It’s one of those days. You’re inside, reading a good book while drops of rain gently fall, the perfect soundtrack to a lazy day. Or maybe you’re soaking wet under the torrential rains down in Africa (insert Toto reference here). Whatever the case may be, I’m sure that you’re not only feeling or hearing the rain, you are also smelling it.
Why does rain smell?
The smell of rain is due to a mix of several compounds. First of all, Ozone. Ozone, chemical formula O3, is a molecule of three atoms of oxygen (unlike the two atoms of typical gaseous oxygen). In fact, it is named after the fat that it smells (the verb ozein means “to smell” in Greek). Ozone, aside from playing an important part in the conservation of our environment (see “Whatever happened to the hole in the ozone layer?“) also has a particular smell that is associated with thunderstorms.
Lightning (or even a man-made electrical sources) splits oxygen atoms in the air into two oxygen radicals. These can combine with the oxygen molecules in the air to produce ozone. The production of ozone in a thunderstorm is the reason they have such a particular smell.
But the smell of rain is not just due to the presence of ozone. Petrichor, “the scent of dust after rain” is a mixture of organic compounds that gets kicked up by the falling rain. Petrichor is formed of oils produced by plants (usually in a dry climate) that have then deposited on soil and rock.
Another important part of the smell of rain is geosmin which is a molecule produced by a type of Actinobacteria. It has that “wet earth smell”. Humans are incredibly good at smelling geosmin: we can detect it when it is as little as 5 parts per trillion, which is really not much at all!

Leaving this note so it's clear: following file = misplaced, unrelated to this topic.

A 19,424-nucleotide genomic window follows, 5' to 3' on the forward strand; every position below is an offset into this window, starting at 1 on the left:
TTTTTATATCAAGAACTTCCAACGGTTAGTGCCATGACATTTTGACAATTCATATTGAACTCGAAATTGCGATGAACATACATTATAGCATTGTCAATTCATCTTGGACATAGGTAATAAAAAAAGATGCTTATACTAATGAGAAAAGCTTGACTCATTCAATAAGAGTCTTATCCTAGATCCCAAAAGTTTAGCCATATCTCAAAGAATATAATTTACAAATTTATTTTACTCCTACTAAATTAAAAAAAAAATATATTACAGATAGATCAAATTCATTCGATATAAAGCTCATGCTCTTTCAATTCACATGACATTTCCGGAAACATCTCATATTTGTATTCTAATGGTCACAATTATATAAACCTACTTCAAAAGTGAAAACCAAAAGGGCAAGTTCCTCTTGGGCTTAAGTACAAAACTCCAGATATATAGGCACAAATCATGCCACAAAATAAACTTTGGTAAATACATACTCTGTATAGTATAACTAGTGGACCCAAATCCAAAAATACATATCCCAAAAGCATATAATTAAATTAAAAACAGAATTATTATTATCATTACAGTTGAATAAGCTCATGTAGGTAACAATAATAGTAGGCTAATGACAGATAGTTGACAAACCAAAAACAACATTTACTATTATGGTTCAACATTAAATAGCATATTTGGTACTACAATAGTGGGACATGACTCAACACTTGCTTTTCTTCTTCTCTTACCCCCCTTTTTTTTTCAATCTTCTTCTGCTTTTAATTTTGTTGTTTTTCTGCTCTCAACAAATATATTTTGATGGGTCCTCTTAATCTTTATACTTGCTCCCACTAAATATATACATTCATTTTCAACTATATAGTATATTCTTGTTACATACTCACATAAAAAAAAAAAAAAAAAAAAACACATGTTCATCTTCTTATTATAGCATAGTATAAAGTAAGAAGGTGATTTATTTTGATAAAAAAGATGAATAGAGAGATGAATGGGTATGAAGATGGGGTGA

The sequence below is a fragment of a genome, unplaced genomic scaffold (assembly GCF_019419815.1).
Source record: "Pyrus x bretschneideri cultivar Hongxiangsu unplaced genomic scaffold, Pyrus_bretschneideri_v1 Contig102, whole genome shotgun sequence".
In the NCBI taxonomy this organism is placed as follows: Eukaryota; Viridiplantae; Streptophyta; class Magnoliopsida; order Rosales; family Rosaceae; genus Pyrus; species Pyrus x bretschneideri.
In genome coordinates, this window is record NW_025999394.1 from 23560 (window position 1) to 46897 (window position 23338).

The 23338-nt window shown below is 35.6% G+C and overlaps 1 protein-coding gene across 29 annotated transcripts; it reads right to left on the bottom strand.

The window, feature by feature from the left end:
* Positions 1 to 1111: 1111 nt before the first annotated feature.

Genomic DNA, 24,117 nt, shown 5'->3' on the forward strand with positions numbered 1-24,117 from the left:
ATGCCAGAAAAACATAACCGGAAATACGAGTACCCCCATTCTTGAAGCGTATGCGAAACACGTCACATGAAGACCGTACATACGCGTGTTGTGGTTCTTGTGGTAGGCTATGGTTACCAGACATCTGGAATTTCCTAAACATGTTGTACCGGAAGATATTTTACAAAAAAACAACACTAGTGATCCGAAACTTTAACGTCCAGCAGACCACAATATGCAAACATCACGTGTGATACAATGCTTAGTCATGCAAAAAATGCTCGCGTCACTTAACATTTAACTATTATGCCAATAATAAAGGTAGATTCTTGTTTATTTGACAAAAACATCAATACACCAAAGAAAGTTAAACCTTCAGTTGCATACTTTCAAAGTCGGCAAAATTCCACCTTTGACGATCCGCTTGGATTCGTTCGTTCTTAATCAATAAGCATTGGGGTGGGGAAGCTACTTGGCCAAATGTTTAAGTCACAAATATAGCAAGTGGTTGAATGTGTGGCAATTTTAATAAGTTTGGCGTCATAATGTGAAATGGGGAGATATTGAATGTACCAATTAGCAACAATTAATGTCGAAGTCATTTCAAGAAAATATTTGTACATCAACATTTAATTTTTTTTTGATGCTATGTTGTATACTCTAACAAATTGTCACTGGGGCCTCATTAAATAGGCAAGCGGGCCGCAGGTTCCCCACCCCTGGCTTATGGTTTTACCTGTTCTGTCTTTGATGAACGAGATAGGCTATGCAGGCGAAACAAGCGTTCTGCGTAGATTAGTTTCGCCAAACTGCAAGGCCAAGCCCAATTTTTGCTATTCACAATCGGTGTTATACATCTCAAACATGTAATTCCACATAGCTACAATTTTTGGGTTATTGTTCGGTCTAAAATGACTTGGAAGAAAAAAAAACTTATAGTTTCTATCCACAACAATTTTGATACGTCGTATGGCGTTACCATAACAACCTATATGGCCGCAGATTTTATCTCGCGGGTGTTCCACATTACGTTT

The bacteria that produce geosmin are very important to the medical industry as they produce anti-bacterial and anti-fungal agents. If you ever find yourself sneaking into a biology lab try to open up some bacterial cultures, some of them might smell of wet earth! Or you might die, but let’s focus on the positives.
Geosmin is also used in perfumes and gives beets their flavour but it can also be accidentally produced when making beer or wine, which would spoil the product.
The question is, why are we so sensitive to the smell of rain? Does it serve an evolutionary purpose?
There is some speculation that camels use their excellent ability to smell geosmin to find distant water (up to 50 miles away!) and the bacteria that produces the geosmin uses the camels to spread its spores. Other animals, such as earthworms are also attracted to geosmin.
Some plants are also able to produce geosmin, which could be a way to attract pollinating insects by tricking them into thinking that there’s some water there.
We don’t really know why humans are so sensitive to geosmin, but we can speculate that knowing that rain is coming could be an advantage.
References and further reading
- Bear IJ, Thomas RG ( 1964). “Nature of argillaceous odour”- Nature
- Polak EH, Provasi J (1992) – “Odor sensitivity to geosmin enantiomers” – Chemical Senses
- “The earth’s perfume” – Protein Spotlight
- “What’s that smell right before it rains? Plus: Will spinning around too much kill you?” – The Straight Dope
- Gerber NN, Lechevalier HA (1965) – “Geosmin, an Earthy-Smelling Substance Isolated from Actinomycetes” – Appl Microbiol
- Darriet P, Pons M, Lamy S, Dubourdieu D. (2000) – “Identification and quantification of geosmin, an earthy odorant contaminating wines.” – J Agric Food Chem
- “Storm Scents: It’s True, You Can Smell Oncoming Summer Rain” – Scientific American
- “Camels act on a hump” – The Guardian